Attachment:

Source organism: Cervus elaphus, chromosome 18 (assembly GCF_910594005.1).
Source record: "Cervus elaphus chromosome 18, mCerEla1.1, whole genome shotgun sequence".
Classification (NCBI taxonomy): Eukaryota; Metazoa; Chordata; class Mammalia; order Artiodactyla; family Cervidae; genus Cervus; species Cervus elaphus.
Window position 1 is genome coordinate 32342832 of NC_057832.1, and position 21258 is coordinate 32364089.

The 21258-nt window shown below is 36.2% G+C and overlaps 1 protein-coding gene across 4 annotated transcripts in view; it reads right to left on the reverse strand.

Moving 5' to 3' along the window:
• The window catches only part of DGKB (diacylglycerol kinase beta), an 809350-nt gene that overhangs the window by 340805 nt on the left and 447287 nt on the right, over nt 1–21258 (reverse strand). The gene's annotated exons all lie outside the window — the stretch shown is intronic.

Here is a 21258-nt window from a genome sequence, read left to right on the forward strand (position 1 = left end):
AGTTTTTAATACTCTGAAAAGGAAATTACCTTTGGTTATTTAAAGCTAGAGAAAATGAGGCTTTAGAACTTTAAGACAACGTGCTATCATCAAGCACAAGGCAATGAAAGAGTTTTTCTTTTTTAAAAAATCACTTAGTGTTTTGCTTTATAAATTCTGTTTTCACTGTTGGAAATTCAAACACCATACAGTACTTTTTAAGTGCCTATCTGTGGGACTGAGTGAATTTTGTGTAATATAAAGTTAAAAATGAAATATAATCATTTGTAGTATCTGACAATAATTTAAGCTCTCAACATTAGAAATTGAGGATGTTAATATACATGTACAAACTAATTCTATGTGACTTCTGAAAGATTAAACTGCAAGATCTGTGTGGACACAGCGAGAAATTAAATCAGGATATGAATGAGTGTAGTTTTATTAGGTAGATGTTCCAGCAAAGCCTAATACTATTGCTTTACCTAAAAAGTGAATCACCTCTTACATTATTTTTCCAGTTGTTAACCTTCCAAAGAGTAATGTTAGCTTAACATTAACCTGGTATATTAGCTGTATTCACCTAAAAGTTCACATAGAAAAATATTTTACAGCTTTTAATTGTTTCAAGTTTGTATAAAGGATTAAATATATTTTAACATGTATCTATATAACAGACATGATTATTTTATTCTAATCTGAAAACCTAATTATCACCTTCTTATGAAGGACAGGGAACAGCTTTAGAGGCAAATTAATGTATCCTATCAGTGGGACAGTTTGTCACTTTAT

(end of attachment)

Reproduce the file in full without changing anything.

Source organism: Cervus elaphus, chromosome 18 (assembly GCF_910594005.1).
Source record: "Cervus elaphus chromosome 18, mCerEla1.1, whole genome shotgun sequence".
Classification (NCBI taxonomy): Eukaryota; Metazoa; Chordata; class Mammalia; order Artiodactyla; family Cervidae; genus Cervus; species Cervus elaphus.
Window position 1 is genome coordinate 32342832 of NC_057832.1, and position 21258 is coordinate 32364089.

The 21258-nt window shown below is 36.2% G+C and overlaps 1 protein-coding gene across 4 annotated transcripts in view; it reads right to left on the reverse strand.

Moving 5' to 3' along the window:
• The window catches only part of DGKB (diacylglycerol kinase beta), an 809350-nt gene that overhangs the window by 340805 nt on the left and 447287 nt on the right, over nt 1–21258 (reverse strand). The gene's annotated exons all lie outside the window — the stretch shown is intronic.

Here is a 21258-nt window from a genome sequence, read left to right on the forward strand (position 1 = left end):
AGTTTTTAATACTCTGAAAAGGAAATTACCTTTGGTTATTTAAAGCTAGAGAAAATGAGGCTTTAGAACTTTAAGACAACGTGCTATCATCAAGCACAAGGCAATGAAAGAGTTTTTCTTTTTTAAAAAATCACTTAGTGTTTTGCTTTATAAATTCTGTTTTCACTGTTGGAAATTCAAACACCATACAGTACTTTTTAAGTGCCTATCTGTGGGACTGAGTGAATTTTGTGTAATATAAAGTTAAAAATGAAATATAATCATTTGTAGTATCTGACAATAATTTAAGCTCTCAACATTAGAAATTGAGGATGTTAATATACATGTACAAACTAATTCTATGTGACTTCTGAAAGATTAAACTGCAAGATCTGTGTGGACACAGCGAGAAATTAAATCAGGATATGAATGAGTGTAGTTTTATTAGGTAGATGTTCCAGCAAAGCCTAATACTATTGCTTTACCTAAAAAGTGAATCACCTCTTACATTATTTTTCCAGTTGTTAACCTTCCAAAGAGTAATGTTAGCTTAACATTAACCTGGTATATTAGCTGTATTCACCTAAAAGTTCACATAGAAAAATATTTTACAGCTTTTAATTGTTTCAAGTTTGTATAAAGGATTAAATATATTTTAACATGTATCTATATAACAGACATGATTATTTTATTCTAATCTGAAAACCTAATTATCACCTTCTTATGAAGGACAGGGAACAGCTTTAGAGGCAAATTAATGTATCCTATCAGTGGGACAGTTTGTCACTTTAT